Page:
Audrey Deschenes
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Energy stocks have shown you the dangers of investing in a ‘value trap’

The stock market’s wild trading recently has raised the specter of a bear market emerging from hibernation. That means it’s time for investors conditioned to buy all declines to be mindful of the “value trap” — a declining stock, sector, or index that appears cheap after a selloff but keeps declining.

Or in Wall Street parlance, when investors try to “catch a falling knife.”

This year’s biggest value trap has been the energy sector — especially companies involved with oil production. From June 2014 through August 17, oil dropped from its peak of slightly more than $100 per barrel, to the low-$40 range, before rebounding to near-$50 on Monday.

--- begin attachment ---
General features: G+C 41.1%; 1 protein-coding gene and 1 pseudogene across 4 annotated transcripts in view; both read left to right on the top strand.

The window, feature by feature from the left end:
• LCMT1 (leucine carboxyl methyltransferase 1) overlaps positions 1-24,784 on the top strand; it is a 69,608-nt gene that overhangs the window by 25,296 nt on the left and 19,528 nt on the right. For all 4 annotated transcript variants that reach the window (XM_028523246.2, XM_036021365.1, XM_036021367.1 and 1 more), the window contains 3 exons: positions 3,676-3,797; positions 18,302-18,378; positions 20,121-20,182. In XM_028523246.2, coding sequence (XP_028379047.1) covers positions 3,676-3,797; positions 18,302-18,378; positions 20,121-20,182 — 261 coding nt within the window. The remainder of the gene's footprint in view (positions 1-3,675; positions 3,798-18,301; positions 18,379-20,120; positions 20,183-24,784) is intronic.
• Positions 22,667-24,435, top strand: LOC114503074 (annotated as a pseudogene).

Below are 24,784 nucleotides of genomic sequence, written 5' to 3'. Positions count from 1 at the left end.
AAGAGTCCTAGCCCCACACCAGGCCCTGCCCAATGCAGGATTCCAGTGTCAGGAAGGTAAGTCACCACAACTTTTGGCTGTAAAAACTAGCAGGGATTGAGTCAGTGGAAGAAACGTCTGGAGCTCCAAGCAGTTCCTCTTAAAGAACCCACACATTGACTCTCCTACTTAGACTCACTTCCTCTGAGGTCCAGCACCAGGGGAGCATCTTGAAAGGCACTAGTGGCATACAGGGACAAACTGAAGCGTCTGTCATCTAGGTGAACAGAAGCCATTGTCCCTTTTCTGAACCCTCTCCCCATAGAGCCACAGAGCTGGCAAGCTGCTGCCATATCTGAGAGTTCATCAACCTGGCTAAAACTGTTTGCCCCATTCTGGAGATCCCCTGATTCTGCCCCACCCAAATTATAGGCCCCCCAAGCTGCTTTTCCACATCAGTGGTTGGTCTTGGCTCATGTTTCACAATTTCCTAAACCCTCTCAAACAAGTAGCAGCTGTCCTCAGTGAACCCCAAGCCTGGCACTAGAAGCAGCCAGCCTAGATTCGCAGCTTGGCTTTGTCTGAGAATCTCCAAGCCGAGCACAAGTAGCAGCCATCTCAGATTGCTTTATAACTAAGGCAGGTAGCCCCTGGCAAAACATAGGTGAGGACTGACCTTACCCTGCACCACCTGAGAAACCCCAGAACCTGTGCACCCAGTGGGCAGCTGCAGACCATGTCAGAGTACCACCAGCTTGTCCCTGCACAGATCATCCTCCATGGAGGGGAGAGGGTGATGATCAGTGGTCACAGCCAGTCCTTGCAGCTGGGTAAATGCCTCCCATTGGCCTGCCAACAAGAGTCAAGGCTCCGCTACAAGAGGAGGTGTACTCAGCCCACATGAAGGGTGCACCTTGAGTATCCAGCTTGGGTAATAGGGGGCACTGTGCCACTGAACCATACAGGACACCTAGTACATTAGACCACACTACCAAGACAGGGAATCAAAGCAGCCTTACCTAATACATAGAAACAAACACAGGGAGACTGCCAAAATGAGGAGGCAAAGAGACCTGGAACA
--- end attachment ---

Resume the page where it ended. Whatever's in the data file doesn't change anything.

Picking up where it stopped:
The oil price drop has caused energy stocks to suffer as well, making energy the worst-performing sector in the S&P 500 SPX, -2.96% so far this year. The energy sector now comprises around 7% of the S&P 500.

Because of oil’s price decline, both the stocks of the largest exploration and production companies and the largest oilfield service companies have declined precipitously since June 2014.

Still, a number hedge funds and mutual funds waded into the energy sector. Arecent report from Reuters indicated that some top value-hunting hedge funds remained bullish on energy stocks in the second quarter of 2015 even as the oil price slump intensified. The A-list funds include Baupost, Greenlight, Jana Partners, Third Point, Magnetar, and Hayman Capital.

Some hedge funds are mixed on the sector. David Einhorn’s Greenlight Capital is long Consol Energy CNX, -6.43% , but Einhorn gave a scathing presentation at the Ira Sohn Conference on many frackers including Pioneer Energy ServicesPES, -8.76% , which he accused of burning through cash. Another notable investor, Jim Chanos of Kynikos Associates, is short larger producers including Chevron CVX, -3.46% .